- Massage hand and finger to increase blood flow to the puncture site. Angle arm and hand downwards to facilitate blood collection on the fingertip.
- Drip blood into the microtainer tube.
- Dispose of all sharps safely and return sample to the laboratory in the provided prepaid return shipping envelope.
NOTES: Avoid squeezing or ‘milking’ the finger excessively. If more blood is required and blood flow stops, perform a second skin puncture on another finger. Do not touch the fingertip.
Maintain specimen at temperatures between 2°C and 30°C during storage and transport.
Blood samples can be refrigerated or kept at room temperature for up to 7 days.
Causes for Rejection
- Incorrect or incomplete patient identification
- Incorrect specimen collection
- Inappropriate storage and transport conditions
- Incorrect specimen volume
To measure estradiol, follicle-stimulating hormone, luteinizing hormone, and prolactin levels in a blood sample to detect abnormal hormone levels.
- This report is not intended for use in medico-legal applications.
- These results should be interpreted in conjunction with other laboratory and clinical information.
- Correct specimen collection and handling is required for optimal assay performance.
- Assay interference may occur in specimens from individuals routinely exposed to animals or to animal serum products. Additional clinical or diagnostic information may be required for these specimens.
- False results may occur in specimens from individuals that have received preparations of mouse monoclonal antibodies for diagnosis or therapy. Additional clinical or diagnostic information may be required for these specimens.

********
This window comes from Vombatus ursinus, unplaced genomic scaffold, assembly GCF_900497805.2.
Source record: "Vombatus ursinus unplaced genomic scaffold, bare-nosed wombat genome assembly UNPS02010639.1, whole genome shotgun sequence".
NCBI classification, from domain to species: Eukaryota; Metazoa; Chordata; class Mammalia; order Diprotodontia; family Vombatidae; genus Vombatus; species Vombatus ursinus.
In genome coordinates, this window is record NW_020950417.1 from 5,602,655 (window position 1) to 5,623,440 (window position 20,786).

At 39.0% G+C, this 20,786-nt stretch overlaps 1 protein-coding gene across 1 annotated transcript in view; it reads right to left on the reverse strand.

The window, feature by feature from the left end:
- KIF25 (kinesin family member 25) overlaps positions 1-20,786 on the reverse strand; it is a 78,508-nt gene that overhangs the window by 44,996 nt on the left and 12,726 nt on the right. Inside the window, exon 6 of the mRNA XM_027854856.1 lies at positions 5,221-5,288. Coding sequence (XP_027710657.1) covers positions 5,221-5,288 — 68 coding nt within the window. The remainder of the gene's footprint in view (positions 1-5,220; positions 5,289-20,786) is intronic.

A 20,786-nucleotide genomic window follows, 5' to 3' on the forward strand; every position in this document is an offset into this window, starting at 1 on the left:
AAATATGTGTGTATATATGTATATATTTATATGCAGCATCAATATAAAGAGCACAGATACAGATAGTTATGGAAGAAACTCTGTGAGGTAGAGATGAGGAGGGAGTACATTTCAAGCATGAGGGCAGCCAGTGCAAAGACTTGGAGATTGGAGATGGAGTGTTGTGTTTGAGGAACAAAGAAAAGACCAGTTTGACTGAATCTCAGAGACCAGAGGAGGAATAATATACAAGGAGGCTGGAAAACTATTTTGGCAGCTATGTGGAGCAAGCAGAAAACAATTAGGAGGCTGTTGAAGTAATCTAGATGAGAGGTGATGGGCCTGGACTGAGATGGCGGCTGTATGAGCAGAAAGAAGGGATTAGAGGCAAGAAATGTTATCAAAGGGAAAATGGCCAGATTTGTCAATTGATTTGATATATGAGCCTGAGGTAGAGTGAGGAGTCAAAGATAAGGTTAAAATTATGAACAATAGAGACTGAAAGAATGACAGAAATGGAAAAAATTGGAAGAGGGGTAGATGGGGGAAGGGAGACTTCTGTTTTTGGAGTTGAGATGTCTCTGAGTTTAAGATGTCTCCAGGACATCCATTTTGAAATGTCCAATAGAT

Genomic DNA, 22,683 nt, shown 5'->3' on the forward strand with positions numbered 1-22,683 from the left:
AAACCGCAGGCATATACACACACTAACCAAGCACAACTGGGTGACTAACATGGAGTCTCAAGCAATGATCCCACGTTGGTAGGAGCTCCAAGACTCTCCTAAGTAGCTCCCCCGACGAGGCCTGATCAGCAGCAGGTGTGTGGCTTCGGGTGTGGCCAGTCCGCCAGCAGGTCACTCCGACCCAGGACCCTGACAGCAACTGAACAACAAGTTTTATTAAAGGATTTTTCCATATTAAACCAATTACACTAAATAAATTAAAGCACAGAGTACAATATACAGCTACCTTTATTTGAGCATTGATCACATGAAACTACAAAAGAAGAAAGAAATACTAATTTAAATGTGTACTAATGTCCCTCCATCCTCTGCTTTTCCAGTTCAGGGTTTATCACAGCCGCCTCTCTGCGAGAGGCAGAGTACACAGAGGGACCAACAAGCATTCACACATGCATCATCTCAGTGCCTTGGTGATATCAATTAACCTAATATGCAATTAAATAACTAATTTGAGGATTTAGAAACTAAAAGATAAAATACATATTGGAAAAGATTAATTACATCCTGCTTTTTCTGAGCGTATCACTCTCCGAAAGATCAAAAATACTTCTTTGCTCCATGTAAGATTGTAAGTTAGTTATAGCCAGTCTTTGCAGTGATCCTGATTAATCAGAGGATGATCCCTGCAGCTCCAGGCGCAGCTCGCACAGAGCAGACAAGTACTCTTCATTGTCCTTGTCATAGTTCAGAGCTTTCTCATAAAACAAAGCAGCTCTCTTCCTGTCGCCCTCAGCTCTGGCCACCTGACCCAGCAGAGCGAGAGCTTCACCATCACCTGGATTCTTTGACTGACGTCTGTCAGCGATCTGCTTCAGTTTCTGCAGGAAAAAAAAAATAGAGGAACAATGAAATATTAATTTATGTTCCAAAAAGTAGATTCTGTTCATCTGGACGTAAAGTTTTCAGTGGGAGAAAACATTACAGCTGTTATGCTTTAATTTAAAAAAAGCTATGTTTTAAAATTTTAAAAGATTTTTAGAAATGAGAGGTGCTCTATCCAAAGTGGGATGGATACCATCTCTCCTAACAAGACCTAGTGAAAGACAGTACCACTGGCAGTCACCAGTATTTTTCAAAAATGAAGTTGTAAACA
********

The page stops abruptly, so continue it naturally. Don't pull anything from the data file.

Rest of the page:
- Results obtained from different assay methods should not be used interchangeably in serial testing.
- If an elevated prolactin level is detected, it is recommended that a second blood sample is collected and analyzed before diagnosis of hyperprolactinemia.
Chemiluminescent microparticle immunoassays:
Alinity i Estradiol assay
Alinity i FSH assay
Alinity i LH assay
Alinity i Prolactin Assay
Normal menstruating females
– Follicular phase: 20 – 350 pg/mL
– Mid-cycle: 150 – 750 pg/mL
– Luteal phase: 30 – 450 pg/mL
Postmenopausal females: ≤ 20 pg/mL
These reference ranges were obtained from Pagana KD, Pagana TJ, Pagana TN. Mosby’s Diagnostic & Laboratory Test Reference. 15th ed. St. Louis, Mo: Elsevier; 2021.
Normal menstruating females
– Follicular phase: 2.0 – 12.0 mIU/mL
– Mid-cycle: 4.0 – 36.0 mIU/mL
– Luteal phase: 1.0 – 9.0 mIU/mL
Postmenopausal females: 26.7 – 133.4 mIU/mL
These reference ranges were obtained from the Alinity i FSH package insert and “Laboratory Reference Ranges” from the Endocrine Society.
Normal menstruating females1:
– Follicular phase: 1.0 – 18.0 mIU/mL
– Mid-cycle peak: 20.0 – 80.0 mIU/mL
– Luteal phase: 0.5 – 18.0 mIU/mL
Postmenopausal females2: 14.2 – 52.3 mIU/mL
These reference ranges were obtained from:
1 “Laboratory Reference Ranges” from the Endocrine Society.
2 Rifai N, Horvath AR, & Wittwer C. (2018). Tietz textbook of clinical chemistry and molecular diagnostics (Sixth edition.). St. Louis, Missouri: Elsevier.
Adult Females: 4 – 30 ng/mL
This reference range was obtained from “Laboratory Reference Ranges” from the Endocrine Society.